Eve is the first book in a dystopian trilogy. Eve’s mother died in 2015 when she was five. That was twelve years ago. Now she looks forward to finishing School and moving on to learn her trade and contribute to New American society. Except that isn’t what happens when School ends. Everything Eve thought she knew is actually a lie and she has no choice but to escape.
While the premise sounds compelling, I had several issues with the plot right from the beginning. Raised to be dependent on School for safety and to fear men and boys, Eve is such a passive character that it never felt true or right that she would so readily doubt School or its truths after years of indoctrination. She also felt more like a “gateway” character (used to introduce readers to the world of the story) than a heroine. I couldn’t help but wonder what the story would have been like if it had followed Arden instead of Eve.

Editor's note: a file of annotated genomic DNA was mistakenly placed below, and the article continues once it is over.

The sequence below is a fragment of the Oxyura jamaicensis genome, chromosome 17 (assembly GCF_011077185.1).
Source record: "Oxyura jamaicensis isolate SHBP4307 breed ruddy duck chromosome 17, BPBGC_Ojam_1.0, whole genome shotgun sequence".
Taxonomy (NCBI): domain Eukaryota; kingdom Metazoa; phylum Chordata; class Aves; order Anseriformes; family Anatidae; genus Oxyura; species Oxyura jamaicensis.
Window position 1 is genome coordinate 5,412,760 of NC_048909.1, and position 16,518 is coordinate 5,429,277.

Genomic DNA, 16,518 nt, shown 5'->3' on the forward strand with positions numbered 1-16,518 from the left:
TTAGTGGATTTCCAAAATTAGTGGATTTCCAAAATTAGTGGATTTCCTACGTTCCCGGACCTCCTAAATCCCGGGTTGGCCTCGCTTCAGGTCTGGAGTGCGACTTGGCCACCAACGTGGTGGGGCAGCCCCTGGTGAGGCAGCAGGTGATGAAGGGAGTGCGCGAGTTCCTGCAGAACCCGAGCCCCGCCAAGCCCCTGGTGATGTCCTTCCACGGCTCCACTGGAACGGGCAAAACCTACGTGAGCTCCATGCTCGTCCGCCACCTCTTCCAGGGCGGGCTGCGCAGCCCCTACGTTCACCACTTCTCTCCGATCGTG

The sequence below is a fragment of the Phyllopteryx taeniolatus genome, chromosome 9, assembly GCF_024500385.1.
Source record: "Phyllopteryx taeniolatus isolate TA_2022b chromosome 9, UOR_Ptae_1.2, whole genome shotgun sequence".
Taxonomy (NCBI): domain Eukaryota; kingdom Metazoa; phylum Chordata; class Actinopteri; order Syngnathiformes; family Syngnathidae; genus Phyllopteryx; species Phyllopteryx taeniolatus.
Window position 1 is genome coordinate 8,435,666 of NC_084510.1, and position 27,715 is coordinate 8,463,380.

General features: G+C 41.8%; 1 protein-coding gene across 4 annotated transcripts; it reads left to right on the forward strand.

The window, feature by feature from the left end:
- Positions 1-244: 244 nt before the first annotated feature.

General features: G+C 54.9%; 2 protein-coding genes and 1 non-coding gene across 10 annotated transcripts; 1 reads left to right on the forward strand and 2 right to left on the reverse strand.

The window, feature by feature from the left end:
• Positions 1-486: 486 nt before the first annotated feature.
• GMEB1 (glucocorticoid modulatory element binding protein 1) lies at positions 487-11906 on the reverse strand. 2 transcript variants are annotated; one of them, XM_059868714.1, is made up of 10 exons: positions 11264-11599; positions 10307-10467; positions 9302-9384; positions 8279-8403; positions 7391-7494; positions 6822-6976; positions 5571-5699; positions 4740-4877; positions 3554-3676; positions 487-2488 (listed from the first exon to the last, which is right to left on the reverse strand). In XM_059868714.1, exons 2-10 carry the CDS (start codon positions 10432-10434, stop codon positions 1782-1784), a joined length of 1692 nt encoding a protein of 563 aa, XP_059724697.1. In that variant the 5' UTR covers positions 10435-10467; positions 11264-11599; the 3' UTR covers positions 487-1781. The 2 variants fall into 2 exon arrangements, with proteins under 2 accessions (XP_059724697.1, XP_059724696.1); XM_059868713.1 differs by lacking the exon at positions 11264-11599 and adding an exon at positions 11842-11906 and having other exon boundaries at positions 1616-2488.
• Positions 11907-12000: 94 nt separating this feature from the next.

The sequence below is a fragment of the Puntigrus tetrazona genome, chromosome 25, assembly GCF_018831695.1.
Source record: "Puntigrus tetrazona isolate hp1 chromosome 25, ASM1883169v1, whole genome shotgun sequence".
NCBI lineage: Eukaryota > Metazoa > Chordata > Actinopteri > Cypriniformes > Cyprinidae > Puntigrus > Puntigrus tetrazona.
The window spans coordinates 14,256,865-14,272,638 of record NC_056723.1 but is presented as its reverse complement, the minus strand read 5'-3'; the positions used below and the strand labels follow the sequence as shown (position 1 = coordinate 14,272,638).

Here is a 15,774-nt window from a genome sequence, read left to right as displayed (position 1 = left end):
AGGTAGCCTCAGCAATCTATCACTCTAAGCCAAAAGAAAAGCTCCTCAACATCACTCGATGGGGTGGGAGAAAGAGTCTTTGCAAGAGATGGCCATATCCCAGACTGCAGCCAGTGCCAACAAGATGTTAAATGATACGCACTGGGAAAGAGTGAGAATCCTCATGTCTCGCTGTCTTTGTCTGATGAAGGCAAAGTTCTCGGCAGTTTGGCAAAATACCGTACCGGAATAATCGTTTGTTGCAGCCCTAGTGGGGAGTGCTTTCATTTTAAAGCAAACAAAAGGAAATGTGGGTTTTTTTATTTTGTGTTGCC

Other basic tenets of the story also bothered me. The plague ravaged society in 2015. Ninety-eight per cent of the population died. So who was running around protecting books like Winnie the Pooh and albums like Let It Be while the plague ran rampant? If there are no cities left standing, nothing of the old society, how do Eve and her classmates know about artists like Frank Lloyd Wright and Frida Kahlo? Ultimately it was this issue that never let me fully immerse myself into the plot. As necessarily fantastical as a post-apocalyptic novel is, that basic premise never rang true in the slightest for me.
Eve is an interesting addition to the growing world of dystopian fantasy novels but it never comes together quite as well as some of the other more well-known books in the genre. Eve seems very similar to Wither by Lauren DeStefano to name just one example but somehow lacks the immediacy or urgency of the latter’s plot.